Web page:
Finance minister P Chidambaram has ruled out restrictive
capital controls despite inflow of overseas money putting
pressure on inflation and said India would continue to
follow a gradualist approach to fuller rupee float.
acknowledged that rupee appreciation was a headache for
Indian exporters, but he said the rise was due to huge
capital inflows into the country and no immediate steps
were planned to curb the currency''s strength.
don''t believe in imposing capital controls on inflows.
We will keep an eye on the rupee but our policy is a well
regulated market determining the exchange rate,"
he said. "The rupee will find its level, if it hurts
any sector unduly, we will help that sector in other ways."
inflows of capital can create pressures that lead to inflation,
and/or appreciation of the exchange rate. We have responded
with an appropriate mix of policies in a calibrated fashion
without imposing any unduly restrictive capital controls,"
Chidambaram told India-Europe investment forum in London.
also assured European investors that there would be no
reversals of economic reforms.
out that the rupee is fully convertible on the current
account, Chidambaram said a number of transactions on
the capital account are also freely permitted. "There
is de facto full capital account convertibility for non-residents,
they can bring in their money and they can take out their
money," he said.
investors can bring in capital and take out their royalties,
profits, dividends and capital, including capital gains,
he said. Alongside gradual liberalisation of the capital
account, India has pursued fiscal consolidation with a
determination that has surprised many at home and abroad,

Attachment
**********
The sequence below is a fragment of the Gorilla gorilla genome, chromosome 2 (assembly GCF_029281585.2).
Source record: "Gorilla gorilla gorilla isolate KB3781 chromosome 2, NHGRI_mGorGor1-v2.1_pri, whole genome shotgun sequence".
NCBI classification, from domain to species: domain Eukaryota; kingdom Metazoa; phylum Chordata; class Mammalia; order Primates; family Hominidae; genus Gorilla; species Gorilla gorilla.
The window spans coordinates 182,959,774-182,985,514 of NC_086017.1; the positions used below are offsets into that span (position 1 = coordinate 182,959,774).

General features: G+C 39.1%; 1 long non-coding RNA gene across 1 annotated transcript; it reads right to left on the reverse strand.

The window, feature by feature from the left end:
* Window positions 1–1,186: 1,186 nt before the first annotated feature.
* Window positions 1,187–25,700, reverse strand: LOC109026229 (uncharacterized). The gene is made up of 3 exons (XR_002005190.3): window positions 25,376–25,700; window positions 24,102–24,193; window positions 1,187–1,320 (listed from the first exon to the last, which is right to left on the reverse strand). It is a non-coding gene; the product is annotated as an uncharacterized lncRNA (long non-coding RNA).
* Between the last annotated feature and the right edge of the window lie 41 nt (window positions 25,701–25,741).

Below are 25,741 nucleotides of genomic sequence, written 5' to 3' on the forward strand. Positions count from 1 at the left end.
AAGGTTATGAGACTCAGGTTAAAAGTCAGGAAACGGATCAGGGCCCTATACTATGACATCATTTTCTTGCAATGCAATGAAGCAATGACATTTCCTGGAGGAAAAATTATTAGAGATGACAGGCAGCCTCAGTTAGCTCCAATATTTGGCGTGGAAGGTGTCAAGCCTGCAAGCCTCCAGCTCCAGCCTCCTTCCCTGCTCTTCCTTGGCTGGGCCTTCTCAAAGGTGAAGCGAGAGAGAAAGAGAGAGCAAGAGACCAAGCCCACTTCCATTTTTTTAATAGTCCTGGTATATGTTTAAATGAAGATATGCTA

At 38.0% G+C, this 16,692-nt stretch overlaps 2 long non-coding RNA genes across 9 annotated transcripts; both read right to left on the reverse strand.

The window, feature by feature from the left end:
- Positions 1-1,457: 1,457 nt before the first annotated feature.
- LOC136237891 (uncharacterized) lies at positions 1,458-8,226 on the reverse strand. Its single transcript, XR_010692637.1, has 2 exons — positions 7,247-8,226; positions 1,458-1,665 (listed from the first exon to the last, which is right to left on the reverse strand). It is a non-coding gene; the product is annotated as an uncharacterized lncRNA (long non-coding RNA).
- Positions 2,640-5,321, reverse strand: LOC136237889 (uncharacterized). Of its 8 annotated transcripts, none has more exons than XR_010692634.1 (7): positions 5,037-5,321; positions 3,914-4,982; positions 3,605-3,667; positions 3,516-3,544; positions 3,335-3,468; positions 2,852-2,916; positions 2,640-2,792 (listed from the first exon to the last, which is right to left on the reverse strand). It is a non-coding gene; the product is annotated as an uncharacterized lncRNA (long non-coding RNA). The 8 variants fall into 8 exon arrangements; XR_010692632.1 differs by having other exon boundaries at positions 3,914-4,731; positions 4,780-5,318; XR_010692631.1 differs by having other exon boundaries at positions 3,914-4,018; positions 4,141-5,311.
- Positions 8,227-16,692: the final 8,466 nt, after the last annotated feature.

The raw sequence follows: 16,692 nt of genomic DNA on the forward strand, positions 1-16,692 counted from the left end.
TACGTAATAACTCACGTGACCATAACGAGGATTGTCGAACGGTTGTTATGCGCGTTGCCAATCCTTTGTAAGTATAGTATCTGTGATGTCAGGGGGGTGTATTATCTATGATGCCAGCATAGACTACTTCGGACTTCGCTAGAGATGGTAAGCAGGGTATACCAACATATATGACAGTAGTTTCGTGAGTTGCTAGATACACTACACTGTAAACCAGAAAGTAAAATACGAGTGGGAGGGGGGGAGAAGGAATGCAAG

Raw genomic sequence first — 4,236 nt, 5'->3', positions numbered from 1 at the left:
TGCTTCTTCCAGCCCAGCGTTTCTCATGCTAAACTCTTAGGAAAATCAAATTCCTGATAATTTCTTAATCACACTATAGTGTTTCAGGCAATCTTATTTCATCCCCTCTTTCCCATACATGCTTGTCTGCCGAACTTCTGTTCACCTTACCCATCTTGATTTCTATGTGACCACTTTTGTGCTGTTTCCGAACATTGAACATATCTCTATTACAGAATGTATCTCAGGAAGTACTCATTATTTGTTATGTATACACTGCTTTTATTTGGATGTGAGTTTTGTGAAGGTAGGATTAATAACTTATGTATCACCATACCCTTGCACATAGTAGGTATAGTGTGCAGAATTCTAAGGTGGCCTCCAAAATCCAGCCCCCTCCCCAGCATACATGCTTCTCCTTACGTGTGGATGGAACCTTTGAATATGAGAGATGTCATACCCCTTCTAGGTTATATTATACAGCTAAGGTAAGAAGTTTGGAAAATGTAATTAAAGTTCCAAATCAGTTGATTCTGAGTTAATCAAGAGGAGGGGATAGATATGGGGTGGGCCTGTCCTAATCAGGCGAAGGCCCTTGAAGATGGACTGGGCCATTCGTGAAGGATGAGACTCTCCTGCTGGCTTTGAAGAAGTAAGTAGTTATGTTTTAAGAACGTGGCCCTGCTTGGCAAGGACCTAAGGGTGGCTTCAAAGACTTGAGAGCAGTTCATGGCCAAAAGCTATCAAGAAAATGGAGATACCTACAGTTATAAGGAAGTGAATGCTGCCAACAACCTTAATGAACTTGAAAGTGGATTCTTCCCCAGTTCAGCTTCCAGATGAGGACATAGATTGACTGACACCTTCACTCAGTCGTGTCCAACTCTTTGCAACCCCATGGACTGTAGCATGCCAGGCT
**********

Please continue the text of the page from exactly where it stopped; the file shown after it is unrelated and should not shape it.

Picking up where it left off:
the finance minister said.
said the central bank policy tightening and currency strength
had helped to moderate inflation and more rate rises may
not be needed if the trend continues.
far central bank actions have moderated inflation. The
rupee rise has also helped moderate inflation to some
extent," Chidambaram told reporters on the sidelines
of the conference.
inflation is contained at current levels and shows a decline,
there is no reason why interest rates should go up."
week, data showed India ''s wholesale inflation fell to
its lowest level in 14 months at 4.28 per cent in the
12 months to 9 June. The signs of slowing price growth
came finally after five interest rate hikes in the past
year to 7.75 per cent.
Reserve Bank of India has also largely kept out of the
rupee''s way as the currency has surged to nine-year highs
versus the dollar, rising about 9 per cent so far this
economy, the third largest in Asia, grew 9.4 per cent
in the fiscal year ending March, its highest rate in 18
years and second only to China among major economies.
said the intention for this year was to keep inflation
at 4.0 to 4.5 per cent. He earlier told the conference
that inflation remained a concern for the economy but
policies aimed to tackle this issue should not dampen
have to strike a balance between growth and inflation.
The politically tolerant level of inflation in India is
4-4.5 per cent and we are aiming to keep it at that level,"
he said, noting that factors such as oil prices would